The strange hybrid of Findhorn

How an intentional community can never be a world apart

We have an estate agent’s ‘For Sale’ notice up next to one of the big eco-houses here in the community. Big deal, you might say, isn’t this the normal way people sell houses? Well, in intentional communities, in fact it is not.

Think about it. An intentional community is a place where people with a shared base of values or common commitment to a project or ideology choose to live in the same place. How does that idea stack up with the reality of the market economy as mediated by the estate agents? The theory of intentional community is that the housing stock is allocated according to the needs of the community and the worth or contribution of the members. The market, of course, recognises only purchasing power.

To understand how we have reached this interesting juncture, a little historical perspective is required. Traditionally, intentional communities were highly egalitarian and communitarian in nature. So, following the lead of the Israeli kibbutz, there was little or no private property and most of that was held in common. Income was divided equally or allocated according to need.

Over the last several decades, however, society has got economically wealthier and more individualistic and these trends have spilled over into intentional communities. So, in common with the broader society, communards now want to own more things and not to have to negotiate for their use with those among whom they live.

In consequence, with some noble exceptions, the economies of intentional communities have become more or less privatised. Communards today are generally responsible for making their own income and what they earn, they keep. Findhorn, in fact, is a fascinating mix of the old and the new. At the heart of the community remains a more or less common economy – comprising about a third of the community, around 120 people – with a highly egalitarian ethic. Most of us, however, are responsible for making our income where we can.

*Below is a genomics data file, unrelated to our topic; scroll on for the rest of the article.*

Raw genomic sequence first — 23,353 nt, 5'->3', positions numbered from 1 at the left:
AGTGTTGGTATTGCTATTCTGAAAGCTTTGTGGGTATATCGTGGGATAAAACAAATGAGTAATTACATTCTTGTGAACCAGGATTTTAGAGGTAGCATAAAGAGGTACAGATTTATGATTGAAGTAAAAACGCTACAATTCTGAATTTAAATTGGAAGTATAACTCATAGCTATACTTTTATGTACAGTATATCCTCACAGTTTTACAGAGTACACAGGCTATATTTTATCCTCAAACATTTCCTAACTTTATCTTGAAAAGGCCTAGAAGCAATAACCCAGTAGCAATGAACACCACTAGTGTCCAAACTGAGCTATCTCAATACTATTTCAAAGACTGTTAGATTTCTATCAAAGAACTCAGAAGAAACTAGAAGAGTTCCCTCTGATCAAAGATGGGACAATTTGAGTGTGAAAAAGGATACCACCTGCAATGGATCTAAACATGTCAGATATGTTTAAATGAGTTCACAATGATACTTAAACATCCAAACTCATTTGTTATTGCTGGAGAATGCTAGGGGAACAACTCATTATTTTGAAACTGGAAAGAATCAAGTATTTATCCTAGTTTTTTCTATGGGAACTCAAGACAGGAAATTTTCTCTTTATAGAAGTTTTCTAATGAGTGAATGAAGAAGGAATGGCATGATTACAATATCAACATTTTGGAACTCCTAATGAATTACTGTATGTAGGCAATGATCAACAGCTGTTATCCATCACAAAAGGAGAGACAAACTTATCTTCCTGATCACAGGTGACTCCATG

When land here in the community came up for development in the early 1990s, the communal heart of the community had neither the cash nor the desire to develop it – its core purpose, after all, is education and spiritual enquiry, not real estate development! So, the land was parcelled up in plots that were sold to those who could afford to build.

Today, as a result we have a field covered in beautiful and highly energy-efficient houses. However, those who can afford to build ain’t necessarily those who have put in years of devoted love and care to make this such a great place to live – though, sometimes they are. Also, we lose control over future allocation of housing when those who built think it is time to move on. This has put a certain strain on the fabric of the community.

The first time a For Sale notice went up, I was very much involved personally. I had been part of a group renting a beautiful big house for a couple of years when its owner decided it was time to cash in her chips. It was not easy showing strangers around what felt very much like my home. One couple from London who were just passing saw the sign and asked how much it cost. £280,000, I almost spat out, in disgust that anyone could have access to so much capital. ‘What!!’, the woman exclaimed, barely able to contain her disbelief, sharing I imaged my own incredulity at the exorbitant price. She finally managed to catch her breath and finish her sentence: ‘So LITTLE!’